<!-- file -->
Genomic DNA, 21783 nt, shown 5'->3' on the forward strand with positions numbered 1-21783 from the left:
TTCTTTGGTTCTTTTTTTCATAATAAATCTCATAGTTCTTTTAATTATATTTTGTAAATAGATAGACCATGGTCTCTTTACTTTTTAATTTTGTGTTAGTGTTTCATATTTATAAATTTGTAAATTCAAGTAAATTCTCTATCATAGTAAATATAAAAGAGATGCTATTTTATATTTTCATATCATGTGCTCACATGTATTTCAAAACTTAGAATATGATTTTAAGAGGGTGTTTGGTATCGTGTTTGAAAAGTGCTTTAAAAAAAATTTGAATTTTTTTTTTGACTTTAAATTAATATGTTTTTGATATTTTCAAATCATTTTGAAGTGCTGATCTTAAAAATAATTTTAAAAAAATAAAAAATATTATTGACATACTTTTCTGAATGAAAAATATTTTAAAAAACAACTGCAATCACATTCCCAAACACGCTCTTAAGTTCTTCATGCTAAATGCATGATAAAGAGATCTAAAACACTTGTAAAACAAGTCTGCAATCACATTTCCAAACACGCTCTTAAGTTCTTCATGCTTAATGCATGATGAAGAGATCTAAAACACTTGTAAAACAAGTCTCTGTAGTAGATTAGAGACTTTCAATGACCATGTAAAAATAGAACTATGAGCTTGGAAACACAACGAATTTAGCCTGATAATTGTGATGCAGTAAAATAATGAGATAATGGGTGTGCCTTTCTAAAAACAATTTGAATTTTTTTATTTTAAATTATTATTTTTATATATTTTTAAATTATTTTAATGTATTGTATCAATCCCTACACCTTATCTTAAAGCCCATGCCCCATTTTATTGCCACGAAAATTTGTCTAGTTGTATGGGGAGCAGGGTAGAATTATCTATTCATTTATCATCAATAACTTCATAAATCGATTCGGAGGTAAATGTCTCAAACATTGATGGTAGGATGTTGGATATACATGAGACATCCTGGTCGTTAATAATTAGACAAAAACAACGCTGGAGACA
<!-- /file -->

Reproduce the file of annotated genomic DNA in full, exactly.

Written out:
Genomic DNA, 21783 nt, shown 5'->3' on the forward strand with positions numbered 1-21783 from the left:
TTCTTTGGTTCTTTTTTTCATAATAAATCTCATAGTTCTTTTAATTATATTTTGTAAATAGATAGACCATGGTCTCTTTACTTTTTAATTTTGTGTTAGTGTTTCATATTTATAAATTTGTAAATTCAAGTAAATTCTCTATCATAGTAAATATAAAAGAGATGCTATTTTATATTTTCATATCATGTGCTCACATGTATTTCAAAACTTAGAATATGATTTTAAGAGGGTGTTTGGTATCGTGTTTGAAAAGTGCTTTAAAAAAAATTTGAATTTTTTTTTTGACTTTAAATTAATATGTTTTTGATATTTTCAAATCATTTTGAAGTGCTGATCTTAAAAATAATTTTAAAAAAATAAAAAATATTATTGACATACTTTTCTGAATGAAAAATATTTTAAAAAACAACTGCAATCACATTCCCAAACACGCTCTTAAGTTCTTCATGCTAAATGCATGATAAAGAGATCTAAAACACTTGTAAAACAAGTCTGCAATCACATTTCCAAACACGCTCTTAAGTTCTTCATGCTTAATGCATGATGAAGAGATCTAAAACACTTGTAAAACAAGTCTCTGTAGTAGATTAGAGACTTTCAATGACCATGTAAAAATAGAACTATGAGCTTGGAAACACAACGAATTTAGCCTGATAATTGTGATGCAGTAAAATAATGAGATAATGGGTGTGCCTTTCTAAAAACAATTTGAATTTTTTTATTTTAAATTATTATTTTTATATATTTTTAAATTATTTTAATGTATTGTATCAATCCCTACACCTTATCTTAAAGCCCATGCCCCATTTTATTGCCACGAAAATTTGTCTAGTTGTATGGGGAGCAGGGTAGAATTATCTATTCATTTATCATCAATAACTTCATAAATCGATTCGGAGGTAAATGTCTCAAACATTGATGGTAGGATGTTGGATATACATGAGACATCCTGGTCGTTAATAATTAGACAAAAACAACGCTGGAGACA